Now I've been alive long enough to know the pink ribbon connotes breast cancer awareness. And I get the importance of keeping the public - particularly people with money to fund research and women who need to get their breast health checked regularly - mindful of this underfunded and once under-diagnosed disease. I did my time in the field, having once interned for the National Women's Health Network where I sat in on FDA tamoxifen hearings. I have lost women I respect and love to breast cancer, and am grateful for so many more who are still here due to early diagnosis and breakthroughs in treatment - all funded in part by the M&Ms and Beanie Babies purchased by me.
But, the pink ribbon is becoming so pervasive as a marketing tool that it is losing its potency as an advocacy tool. We've all seen the stamps and the M&Ms. How about
- Breast cancer spatulas
- Breast cancer fondue pots
- Breast cancer rubber gloves
- Breast cancer BMWs
- Breast cancer tweezers
- Breast cancer post-it notes
- Breast cancer iPod cases
- Breast cancer chapstick
- Breast cancer smoothies in a can
- Breast cancer boxing gloves
- Breast cancer skis
- Breast cancer frozen dinners.
A website called Think Before You Pink appears to be calling for more responsibility in cause-related marketing to support breast cancer research and awareness. Some of the questions they ask include,
... How much money goes to the cause? What is it supporting? How is it being raised? And will it truly affect the fight against breast cancer? Make sure you know what your money is actually supporting, and consider whether shopping will truly make a difference. What the breast cancer movement needs is political involvement and action to create real change—and we don't mean the kind you keep in your pocket.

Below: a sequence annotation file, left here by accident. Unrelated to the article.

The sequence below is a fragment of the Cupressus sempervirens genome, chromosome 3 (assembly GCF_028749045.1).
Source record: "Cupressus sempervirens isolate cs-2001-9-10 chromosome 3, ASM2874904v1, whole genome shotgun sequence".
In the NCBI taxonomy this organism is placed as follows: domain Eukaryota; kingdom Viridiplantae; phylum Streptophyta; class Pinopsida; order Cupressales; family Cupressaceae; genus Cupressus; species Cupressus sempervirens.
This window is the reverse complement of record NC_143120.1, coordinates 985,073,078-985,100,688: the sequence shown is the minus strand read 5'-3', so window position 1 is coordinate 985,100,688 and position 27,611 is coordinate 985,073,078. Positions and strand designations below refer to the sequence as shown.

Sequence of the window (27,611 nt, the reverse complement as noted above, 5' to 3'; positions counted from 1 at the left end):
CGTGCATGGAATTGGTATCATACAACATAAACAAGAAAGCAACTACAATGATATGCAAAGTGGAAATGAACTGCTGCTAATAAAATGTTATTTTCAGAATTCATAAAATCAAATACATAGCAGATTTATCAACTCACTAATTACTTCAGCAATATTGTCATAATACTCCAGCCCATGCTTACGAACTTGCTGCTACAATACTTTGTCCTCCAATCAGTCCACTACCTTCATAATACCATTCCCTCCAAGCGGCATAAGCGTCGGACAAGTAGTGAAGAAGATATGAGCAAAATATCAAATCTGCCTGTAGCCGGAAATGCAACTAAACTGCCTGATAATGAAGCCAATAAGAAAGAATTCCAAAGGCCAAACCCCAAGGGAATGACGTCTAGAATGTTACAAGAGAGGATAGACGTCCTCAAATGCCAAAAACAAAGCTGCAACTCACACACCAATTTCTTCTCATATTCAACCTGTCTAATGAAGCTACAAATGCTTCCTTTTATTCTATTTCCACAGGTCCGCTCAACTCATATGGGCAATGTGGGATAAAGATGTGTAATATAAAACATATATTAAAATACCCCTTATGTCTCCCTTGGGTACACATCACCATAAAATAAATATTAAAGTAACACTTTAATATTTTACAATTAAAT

What I feel is that too many companies are slapping a pink ribbon on their products, giving some money to breast cancer research, and then milking the "breast cancer awareness" designation to sell products to women long after their donations have ended. For example, I read on "Think Before You Pink," that the donation portion of Pink Ribbons Tic Tacs was this: "...between September and October (of one year), 5 cents from every pack sold will be donated to CancerCare, with a maximum donation of $100,000." Suggested retail for the special Tic Tacs was $0.79. I KNOW I saw them retailed for much more than this. Because retailers KNOW women will spend more for breast cancer anything. So, we pay more, retailers earn more, and the amount given to breast cancer research and diagnosis stays capped. I bet there were more than 2 million packages of breast cancer Tic Tacs sold. Think about it. There are more than 300,000,000 people in the United States. If half of these people are women (150,000,000) and approximately 50% of these women are within the age range to get breast cancer (75,000,000) and an estimated 1 in 8 will be diagnosed with breast cancer, that is more than 9,000,000 women with breast cancer. The breast cancer Tic Tacs gave $0.05 for first 2,000,000 packages sold during a two month period in one year. If every woman potentially diagnosed with breast cancer bought a package of breast cancer Tic Tacs, more than 9,000,000 packages would be sold. Meaning the retailers or the Tic Tac people were able to sell the product at a higher price while getting good publicity and manipulating the public's perception about the magnitude of their commitment or generosity. Don't you feel used? I know I do.
I invite consumers to think before they pay higher prices for products simply because they are pink or have a pink ribbon emblazoned somewhere on their package. If you are buying for the novelty of it, then go for it. However, If you are buying because you want to support breast cancer research or awareness, there might be a better way - by giving to Breast Cancer Action, the National Women's Health Network, the Susan G. Komen Foundation, the Breast Cancer Research Foundation or your local hospital system.